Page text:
Nonetheless, moving from the ground to a helicopter is tough, and a lot of snipers get humbled, Bernius said. Fighting the vibrations inside the helicopter is difficult. “Some guys can really fight through it and make it happen, and some guys really struggle and they just can’t get over it and can’t make accurate shots,” he explained.

In many cases, Bernius told BI, aerial snipers have to rely more heavily on instinct than the guys on the ground. That takes repetition. That takes practice.

But once a sniper has mastered these skills, they can use them not only in the air, which is the most challenging, but also in any other vehicle. The skills are transferable.

This is how much troops were paid in every major American war

Sgt. Hunter G. Bernius, a scout sniper with Weapons Company, Battalion Landing Team 3/1, 11th Marine Expeditionary Unit and Lufkin, Texas native, shoots at a target placed in the water from a UH-1Y Huey during an aerial sniper exercise.

(US Marine Corps photo by Staff Sgt. Chance Haworth)

‘I’m doing this for the love of my country’

Not everyone can be a Marine Corps sniper, and each person has their own motivations for serving. “I grew up in a small town in East Texas hunting, playing in the dirt, hiding in the woods. It was a lot of fun. I could do that all day, day in and day out,” Bernius explained to INSIDER.

That’s not why he joined up, though.

Bernius had the opportunity to play baseball in college, but in the wake of the 9/11 terrorist attacks, he decided to join the Marines instead. “I don’t regret it one bit.”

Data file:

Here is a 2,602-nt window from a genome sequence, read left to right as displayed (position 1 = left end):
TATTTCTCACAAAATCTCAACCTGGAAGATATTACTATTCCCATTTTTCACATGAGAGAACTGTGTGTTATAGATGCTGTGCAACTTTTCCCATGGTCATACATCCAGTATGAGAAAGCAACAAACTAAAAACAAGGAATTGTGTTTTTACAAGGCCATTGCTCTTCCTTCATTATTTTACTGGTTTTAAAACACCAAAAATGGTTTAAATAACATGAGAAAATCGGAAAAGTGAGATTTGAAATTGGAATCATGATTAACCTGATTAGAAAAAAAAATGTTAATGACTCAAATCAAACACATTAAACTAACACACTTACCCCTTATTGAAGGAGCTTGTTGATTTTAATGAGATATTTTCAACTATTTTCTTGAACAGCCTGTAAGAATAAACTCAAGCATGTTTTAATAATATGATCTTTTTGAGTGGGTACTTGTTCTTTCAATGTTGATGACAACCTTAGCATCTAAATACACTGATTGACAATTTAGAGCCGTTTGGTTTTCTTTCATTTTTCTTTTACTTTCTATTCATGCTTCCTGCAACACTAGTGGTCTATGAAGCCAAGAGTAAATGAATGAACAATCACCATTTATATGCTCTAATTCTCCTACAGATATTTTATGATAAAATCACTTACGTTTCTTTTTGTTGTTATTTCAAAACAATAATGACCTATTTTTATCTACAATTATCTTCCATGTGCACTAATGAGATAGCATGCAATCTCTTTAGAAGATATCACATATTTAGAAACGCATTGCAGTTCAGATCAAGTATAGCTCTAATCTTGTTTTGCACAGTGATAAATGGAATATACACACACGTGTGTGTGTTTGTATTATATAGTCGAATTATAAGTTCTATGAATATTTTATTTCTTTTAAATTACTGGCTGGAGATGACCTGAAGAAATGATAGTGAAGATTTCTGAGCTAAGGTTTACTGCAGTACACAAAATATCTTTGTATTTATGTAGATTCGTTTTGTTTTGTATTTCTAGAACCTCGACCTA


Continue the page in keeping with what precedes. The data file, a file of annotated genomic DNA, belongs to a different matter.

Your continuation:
“I’m very patriotic,” he said. “I’m doing this for the love of my country. I’ve been in 13 years. There’s been a lot of ups and a hell of a lot of downs. But, I would say love of the country is what’s keeping me around.”

This article originally appeared on Business Insider. Follow @BusinessInsider on Twitter.

popular

This is how the Titanic was discovered on an unrelated top-secret mission

The RMS Titanic was billed as “unsinkable.” Many conflicting reasons have been proposed as to why but, nonetheless, they were proven wrong. When the RMS Titanic sank to the bottom of the North Atlantic Ocean, she took with her over 1,500 of her 2,224 estimated passengers and crew.

Countless expeditions were sent to go salvage the wreckage, but it wasn’t until 1985 when it was “suddenly” located. For many years, there was a shroud of mystery surrounding exactly how it was found. The truth was later declassified by the Department of the Navy. As it turns out, finding the Titanic was a complete accident on the part of U.S. Navy Commander Robert Ballard, who was searching for the wreckage of two Navy nuclear submarines.


This is how much troops were paid in every major American war
A simple task, but it was far from what Robert Ballard wanted to do.
(U.S. Navy)

 

Ballard had served as an intelligence officer in the Army Reserves before commissioning into the active duty Navy two years later. While there, he served as a liaison between the Office of Naval Research and the Woods Hole Oceanographic Institution.

He spent many years of his life dedicated to the field of oceanography. Even before enlisting, he had been working on his own submersible, called Alvin, with the Woods Hole Institute. He’d continue designing submersibles and technologies until he finished his famous craft, the Argo. The Argo was equipped with high-tech sonar and cameras and had a detachable robot called Jason.